The linked article counts off a number of factors that might contribute to decreased efficiency as companies get larger. To that list I would add:
- Beyond hierarchy and its associated communications challenges, size also brings scaling problems. Organizations have a natural limit on growth rate beyond which the existing employees will be overwhelmed in their attempt to instill the existing culture into the new recruits. Many large companies grow faster than this rate and "lose their way."
- Small companies have little to lose and much to gain. For large companies, this situation is reversed. As a result, larger companies will adopt more conservative approaches, counting on network effects and bullying in order to maintain their position rather than taking big chances or moving in new directions. Microsoft is an obvious example here, but so is GM.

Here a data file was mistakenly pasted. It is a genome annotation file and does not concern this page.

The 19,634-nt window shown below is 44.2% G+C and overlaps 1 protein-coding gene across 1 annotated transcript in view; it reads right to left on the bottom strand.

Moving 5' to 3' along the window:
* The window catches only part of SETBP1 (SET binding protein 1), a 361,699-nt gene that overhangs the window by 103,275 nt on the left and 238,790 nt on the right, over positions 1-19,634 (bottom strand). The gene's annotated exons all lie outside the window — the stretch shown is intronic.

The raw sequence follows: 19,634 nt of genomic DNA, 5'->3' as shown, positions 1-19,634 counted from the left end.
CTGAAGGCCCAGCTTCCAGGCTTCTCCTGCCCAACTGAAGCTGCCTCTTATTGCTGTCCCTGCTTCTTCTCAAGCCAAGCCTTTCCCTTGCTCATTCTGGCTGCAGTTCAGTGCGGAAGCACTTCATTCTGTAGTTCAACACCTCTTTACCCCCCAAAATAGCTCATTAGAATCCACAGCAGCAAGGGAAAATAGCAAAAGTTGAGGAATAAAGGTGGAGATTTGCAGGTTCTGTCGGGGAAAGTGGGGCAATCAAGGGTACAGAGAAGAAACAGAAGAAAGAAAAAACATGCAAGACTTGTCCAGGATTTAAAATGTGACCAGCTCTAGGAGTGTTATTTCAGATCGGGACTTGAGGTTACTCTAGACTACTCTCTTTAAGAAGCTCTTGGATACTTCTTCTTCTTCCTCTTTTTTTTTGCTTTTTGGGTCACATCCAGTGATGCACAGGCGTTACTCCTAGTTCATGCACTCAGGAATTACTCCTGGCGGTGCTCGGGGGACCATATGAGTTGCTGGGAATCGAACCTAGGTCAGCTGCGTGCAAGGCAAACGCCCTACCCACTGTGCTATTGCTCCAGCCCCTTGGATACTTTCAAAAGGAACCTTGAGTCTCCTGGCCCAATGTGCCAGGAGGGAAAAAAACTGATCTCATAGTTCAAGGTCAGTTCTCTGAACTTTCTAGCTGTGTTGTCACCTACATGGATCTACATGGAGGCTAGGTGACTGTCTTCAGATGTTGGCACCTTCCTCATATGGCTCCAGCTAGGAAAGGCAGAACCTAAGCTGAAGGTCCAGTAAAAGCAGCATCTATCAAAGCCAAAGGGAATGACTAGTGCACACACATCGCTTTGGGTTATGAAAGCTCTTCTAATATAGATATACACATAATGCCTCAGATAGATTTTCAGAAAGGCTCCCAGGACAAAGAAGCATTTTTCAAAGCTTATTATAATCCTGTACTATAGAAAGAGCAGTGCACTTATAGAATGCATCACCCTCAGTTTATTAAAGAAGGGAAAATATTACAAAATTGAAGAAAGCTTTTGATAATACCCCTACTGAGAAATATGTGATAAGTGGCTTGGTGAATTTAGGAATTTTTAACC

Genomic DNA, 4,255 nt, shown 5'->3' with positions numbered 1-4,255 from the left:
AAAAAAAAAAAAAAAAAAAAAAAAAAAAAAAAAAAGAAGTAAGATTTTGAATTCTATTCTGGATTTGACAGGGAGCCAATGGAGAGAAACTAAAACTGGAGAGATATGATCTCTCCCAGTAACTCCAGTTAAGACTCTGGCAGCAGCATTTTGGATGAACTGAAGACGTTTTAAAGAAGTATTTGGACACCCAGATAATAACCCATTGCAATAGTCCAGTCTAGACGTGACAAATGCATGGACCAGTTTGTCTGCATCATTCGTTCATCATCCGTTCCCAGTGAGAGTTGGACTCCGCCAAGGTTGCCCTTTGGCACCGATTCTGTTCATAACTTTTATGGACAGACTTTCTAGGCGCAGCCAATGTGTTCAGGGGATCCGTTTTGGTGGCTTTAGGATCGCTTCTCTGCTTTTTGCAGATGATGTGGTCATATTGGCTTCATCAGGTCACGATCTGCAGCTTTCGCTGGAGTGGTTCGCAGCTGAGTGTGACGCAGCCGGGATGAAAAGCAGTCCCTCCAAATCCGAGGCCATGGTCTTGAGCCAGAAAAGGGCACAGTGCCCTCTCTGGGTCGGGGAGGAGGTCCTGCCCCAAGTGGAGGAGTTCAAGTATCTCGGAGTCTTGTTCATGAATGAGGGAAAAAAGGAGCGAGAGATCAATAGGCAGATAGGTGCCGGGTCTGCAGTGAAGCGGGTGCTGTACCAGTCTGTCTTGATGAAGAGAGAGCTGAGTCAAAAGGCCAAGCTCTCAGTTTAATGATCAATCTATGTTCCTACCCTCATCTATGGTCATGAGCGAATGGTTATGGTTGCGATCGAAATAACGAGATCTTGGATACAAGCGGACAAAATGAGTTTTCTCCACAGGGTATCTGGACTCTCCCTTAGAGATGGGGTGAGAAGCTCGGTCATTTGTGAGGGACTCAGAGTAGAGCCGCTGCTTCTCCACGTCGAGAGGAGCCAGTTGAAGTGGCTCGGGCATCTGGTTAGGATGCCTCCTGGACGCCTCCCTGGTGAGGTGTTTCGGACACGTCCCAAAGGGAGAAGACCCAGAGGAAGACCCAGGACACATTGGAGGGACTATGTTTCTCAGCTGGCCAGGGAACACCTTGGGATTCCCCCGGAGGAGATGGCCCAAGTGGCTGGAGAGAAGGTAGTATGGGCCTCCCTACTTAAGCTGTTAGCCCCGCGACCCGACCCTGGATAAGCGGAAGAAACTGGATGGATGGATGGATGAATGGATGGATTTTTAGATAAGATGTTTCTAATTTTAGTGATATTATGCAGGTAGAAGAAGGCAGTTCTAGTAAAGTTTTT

- In some industries, a strong temptation might appear to move from a strategy of providing value to one of rent-seeking. Interaction with the government becomes important here, as size can have enormous advantages when it comes to lobbying, regulatory capture, no-bid contracts, bailout money and the like. Defense contractors are terribly inefficient at producing the goods and services that they nominally sell, but probably much more efficient when dealing in the market where they actually compete with one another: the pursuit of influence in Congress and the military.